Solstice

Bridge to the Sinclair Cabin

bridge to the Sinclair cabin

My students are tired.  They see the end of the semester like a beacon on some distant cliff shrouded in research papers and Scantron sheets.  They drag themselves to class to confirm due dates and turn in crumpled re-writes and outlines, but their minds are elsewhere.  And to be honest, I’m tired too. This time of year I get up in the dark and leave my office in the dark. December days are short in Wyoming – we get only eight hours of sunshine right now and the darkness will linger even longer over the next few weeks.  Some days I am just going through the motions, looking for a space to hibernate and wait for the sun to return.

I began celebrating the Winter Solstice about 15 years ago. My mother decided we needed a new tradition, so we stood around a fire in the snow and burned our bad habits.  We scrawled messages on scraps of paper and wood and tossed them into the flames.   Our ranch house sat atop a hill miles from the street lights that often blot out a winter sky, so we could see Betelgeuse and Orion and the moon.  That night was cold and black; the flames of the bonfire ate away pieces of the dark.  The small circle of people around the fire was warm and bright too.  Since I left the ranch over a decade ago, I have celebrated the Winter Solstice on two continents and on three coasts.  I have burned all of my bad habits (mostly without consequence) and shared solstice soup with my closest friends.  I look forward to the quiet ritual every year.

This week our mountains are snowy.  I see my breath in the air as I run in the morning.  Winter is here and the days are short, but over the weekend we ventured into the Bighorns anyway.  We spent the day playing in the snow with dogs and friends. And we cut a Christmas tree.  As we drug the tree out across the snow, the sun was already setting.   By the time we loaded the car, it was dark.

Now when I get up in the early winter morning, I sit near an evergreen lit with white lights.  I am still tired and the dark and cold of winter feels heavy, but the Solstice is coming.  The days will get longer again and sun will return.  We will finish the year and the semester, and we will begin again – with more light and more energy.  – S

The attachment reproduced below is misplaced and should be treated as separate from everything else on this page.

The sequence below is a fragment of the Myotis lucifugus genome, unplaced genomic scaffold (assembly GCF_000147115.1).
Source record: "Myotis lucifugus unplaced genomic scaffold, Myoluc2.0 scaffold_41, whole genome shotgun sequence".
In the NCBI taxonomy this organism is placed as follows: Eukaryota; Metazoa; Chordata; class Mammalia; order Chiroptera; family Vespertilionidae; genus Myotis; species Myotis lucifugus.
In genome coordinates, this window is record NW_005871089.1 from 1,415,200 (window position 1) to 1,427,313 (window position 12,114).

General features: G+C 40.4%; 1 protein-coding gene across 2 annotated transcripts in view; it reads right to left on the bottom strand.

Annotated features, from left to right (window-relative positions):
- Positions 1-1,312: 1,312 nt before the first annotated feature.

walking out at dusk

walking out at dusk

 

A Winter Solstice Prayer
by Edward Hays

 The dark shadow of space leans over us

            as we conclude this festival.

We are mindful that the darkness of greed,

            of exploitation and hate

            also lengthens its shadow

            over our small planet Earth.

As our ancestors feared death and evil

            And all the dark powers of winter,

            We fear that the darkness of war,

            Of discrimination and selfishness

            May doom us and our planet to an eternal winter.

May we find hope

            in the lights we have kindled on this sacred night,

            hope in one another and in all who form the web-work

            of peace and justice that spans the world.

In the heart of every person on this earth

            burns the spark of luminous goodness;

            in no heart is there total darkness.

May we who have celebrated this winter solstice,

            by our lives and service, by our prayers and love,

            call forth from one another the light and the love

that is hidden in every heart.

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8 thoughts on “Solstice

  1. I rejoice that the solstice is approaching and the sun will return. It is hard to have the short dark days and I wonder how it must have been before electricity, when it was difficult to light the darkness.

  2. Thank you Jenny. Your family has encouraged us to keep up with the tradition. I am glad Sarah has embraced it as well. Sarah, you are a light to many. Auntie Susan

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